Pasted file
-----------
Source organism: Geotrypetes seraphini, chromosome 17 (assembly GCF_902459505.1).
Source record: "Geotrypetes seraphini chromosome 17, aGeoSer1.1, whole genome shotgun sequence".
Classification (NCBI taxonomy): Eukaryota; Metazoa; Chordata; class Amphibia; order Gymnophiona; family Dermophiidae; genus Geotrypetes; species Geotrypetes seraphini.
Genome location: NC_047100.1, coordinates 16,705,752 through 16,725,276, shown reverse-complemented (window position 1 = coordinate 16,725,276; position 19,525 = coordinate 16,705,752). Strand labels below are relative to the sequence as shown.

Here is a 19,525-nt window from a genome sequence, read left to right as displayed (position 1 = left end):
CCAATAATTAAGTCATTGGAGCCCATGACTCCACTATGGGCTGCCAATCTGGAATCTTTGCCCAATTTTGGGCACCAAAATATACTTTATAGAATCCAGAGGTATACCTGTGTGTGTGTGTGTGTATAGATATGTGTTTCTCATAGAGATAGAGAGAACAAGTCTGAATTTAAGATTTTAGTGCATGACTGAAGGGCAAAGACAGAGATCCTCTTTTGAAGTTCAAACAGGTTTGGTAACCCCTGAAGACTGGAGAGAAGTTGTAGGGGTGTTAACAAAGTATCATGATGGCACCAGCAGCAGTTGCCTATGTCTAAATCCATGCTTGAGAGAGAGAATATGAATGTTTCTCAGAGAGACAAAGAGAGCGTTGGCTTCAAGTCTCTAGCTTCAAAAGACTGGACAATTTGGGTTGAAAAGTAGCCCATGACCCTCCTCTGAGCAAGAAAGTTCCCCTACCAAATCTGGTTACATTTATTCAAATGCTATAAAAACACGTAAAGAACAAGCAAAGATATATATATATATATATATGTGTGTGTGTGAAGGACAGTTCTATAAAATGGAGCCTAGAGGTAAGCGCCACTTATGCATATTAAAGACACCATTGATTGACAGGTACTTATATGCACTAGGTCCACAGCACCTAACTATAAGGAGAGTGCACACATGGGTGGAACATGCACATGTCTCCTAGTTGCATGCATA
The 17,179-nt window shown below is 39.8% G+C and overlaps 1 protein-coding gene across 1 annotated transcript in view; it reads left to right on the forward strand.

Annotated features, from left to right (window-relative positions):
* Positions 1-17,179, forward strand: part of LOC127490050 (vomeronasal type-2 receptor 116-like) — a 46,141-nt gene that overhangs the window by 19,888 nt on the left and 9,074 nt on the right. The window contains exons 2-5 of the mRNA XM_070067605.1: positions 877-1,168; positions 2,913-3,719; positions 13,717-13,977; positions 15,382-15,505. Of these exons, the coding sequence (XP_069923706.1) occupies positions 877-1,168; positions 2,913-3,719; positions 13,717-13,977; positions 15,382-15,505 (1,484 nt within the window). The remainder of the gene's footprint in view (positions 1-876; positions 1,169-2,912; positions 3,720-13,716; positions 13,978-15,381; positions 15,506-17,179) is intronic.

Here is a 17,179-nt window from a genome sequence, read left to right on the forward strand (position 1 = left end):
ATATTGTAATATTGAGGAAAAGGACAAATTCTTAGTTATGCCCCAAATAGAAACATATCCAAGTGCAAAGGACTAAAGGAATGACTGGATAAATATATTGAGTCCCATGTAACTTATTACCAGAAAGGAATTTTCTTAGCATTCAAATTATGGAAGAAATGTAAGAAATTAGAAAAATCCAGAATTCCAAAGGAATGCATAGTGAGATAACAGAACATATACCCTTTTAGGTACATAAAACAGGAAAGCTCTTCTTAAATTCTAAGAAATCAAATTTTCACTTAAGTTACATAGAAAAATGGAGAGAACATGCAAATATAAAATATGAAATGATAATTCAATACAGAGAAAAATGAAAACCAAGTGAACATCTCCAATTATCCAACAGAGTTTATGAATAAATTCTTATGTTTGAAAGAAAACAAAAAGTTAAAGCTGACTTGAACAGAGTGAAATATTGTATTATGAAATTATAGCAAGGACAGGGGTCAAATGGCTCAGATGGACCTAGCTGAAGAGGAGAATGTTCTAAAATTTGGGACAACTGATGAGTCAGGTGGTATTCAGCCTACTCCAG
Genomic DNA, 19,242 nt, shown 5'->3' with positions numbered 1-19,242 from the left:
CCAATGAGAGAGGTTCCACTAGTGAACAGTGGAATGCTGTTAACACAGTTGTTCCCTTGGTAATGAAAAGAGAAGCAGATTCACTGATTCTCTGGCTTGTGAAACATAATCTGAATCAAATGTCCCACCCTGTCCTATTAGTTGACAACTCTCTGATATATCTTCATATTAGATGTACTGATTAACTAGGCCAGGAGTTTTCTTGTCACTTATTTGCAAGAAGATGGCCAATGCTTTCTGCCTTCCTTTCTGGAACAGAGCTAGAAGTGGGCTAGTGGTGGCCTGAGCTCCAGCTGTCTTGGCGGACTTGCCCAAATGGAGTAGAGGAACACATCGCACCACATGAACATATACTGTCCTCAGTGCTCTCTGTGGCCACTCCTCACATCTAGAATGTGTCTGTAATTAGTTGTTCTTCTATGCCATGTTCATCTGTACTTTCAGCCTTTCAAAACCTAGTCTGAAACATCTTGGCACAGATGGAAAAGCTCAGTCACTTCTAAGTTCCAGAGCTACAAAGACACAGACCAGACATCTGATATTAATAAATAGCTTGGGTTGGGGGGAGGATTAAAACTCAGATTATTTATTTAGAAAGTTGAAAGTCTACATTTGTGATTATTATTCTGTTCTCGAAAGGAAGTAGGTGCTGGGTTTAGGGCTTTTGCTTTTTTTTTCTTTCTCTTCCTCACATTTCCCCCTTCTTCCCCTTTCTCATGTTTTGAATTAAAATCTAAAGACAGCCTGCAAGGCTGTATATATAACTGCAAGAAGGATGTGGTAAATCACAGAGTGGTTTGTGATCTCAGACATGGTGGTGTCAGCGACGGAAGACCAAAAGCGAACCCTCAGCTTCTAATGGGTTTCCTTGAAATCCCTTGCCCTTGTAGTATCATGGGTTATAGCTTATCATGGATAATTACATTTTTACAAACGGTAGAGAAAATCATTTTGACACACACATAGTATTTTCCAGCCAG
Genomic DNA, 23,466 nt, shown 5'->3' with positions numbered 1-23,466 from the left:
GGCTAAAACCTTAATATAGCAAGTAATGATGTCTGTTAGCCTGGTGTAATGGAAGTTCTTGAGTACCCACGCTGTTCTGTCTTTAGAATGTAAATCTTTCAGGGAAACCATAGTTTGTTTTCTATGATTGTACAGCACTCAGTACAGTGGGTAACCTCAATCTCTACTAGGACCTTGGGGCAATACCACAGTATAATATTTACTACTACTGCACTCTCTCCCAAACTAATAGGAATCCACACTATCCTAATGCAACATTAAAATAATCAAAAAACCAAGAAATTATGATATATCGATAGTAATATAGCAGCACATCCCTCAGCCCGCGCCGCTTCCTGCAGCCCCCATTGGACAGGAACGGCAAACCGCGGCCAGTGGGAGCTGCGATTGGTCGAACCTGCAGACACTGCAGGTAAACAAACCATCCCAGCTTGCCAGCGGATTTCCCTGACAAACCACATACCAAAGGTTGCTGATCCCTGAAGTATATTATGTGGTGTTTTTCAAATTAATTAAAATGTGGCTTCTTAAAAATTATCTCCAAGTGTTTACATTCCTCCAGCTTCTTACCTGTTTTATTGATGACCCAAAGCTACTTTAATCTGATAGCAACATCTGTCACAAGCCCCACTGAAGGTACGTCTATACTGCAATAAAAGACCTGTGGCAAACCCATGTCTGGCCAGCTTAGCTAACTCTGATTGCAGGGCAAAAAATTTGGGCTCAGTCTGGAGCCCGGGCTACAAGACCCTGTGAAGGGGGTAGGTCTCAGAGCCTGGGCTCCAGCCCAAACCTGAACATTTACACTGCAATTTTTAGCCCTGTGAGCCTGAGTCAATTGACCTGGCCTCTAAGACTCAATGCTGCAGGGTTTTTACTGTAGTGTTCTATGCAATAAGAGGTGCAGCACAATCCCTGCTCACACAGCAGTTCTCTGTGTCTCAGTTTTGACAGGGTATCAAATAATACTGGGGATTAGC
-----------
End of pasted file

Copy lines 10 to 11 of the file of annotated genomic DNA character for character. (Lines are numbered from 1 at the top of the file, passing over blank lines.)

Here is a 17,179-nt window from a genome sequence, read left to right on the forward strand (position 1 = left end):
ATATTGTAATATTGAGGAAAAGGACAAATTCTTAGTTATGCCCCAAATAGAAACATATCCAAGTGCAAAGGACTAAAGGAATGACTGGATAAATATATTGAGTCCCATGTAACTTATTACCAGAAAGGAATTTTCTTAGCATTCAAATTATGGAAGAAATGTAAGAAATTAGAAAAATCCAGAATTCCAAAGGAATGCATAGTGAGATAACAGAACATATACCCTTTTAGGTACATAAAACAGGAAAGCTCTTCTTAAATTCTAAGAAATCAAATTTTCACTTAAGTTACATAGAAAAATGGAGAGAACATGCAAATATAAAATATGAAATGATAATTCAATACAGAGAAAAATGAAAACCAAGTGAACATCTCCAATTATCCAACAGAGTTTATGAATAAATTCTTATGTTTGAAAGAAAACAAAAAGTTAAAGCTGACTTGAACAGAGTGAAATATTGTATTATGAAATTATAGCAAGGACAGGGGTCAAATGGCTCAGATGGACCTAGCTGAAGAGGAGAATGTTCTAAAATTTGGGACAACTGATGAGTCAGGTGGTATTCAGCCTACTCCAG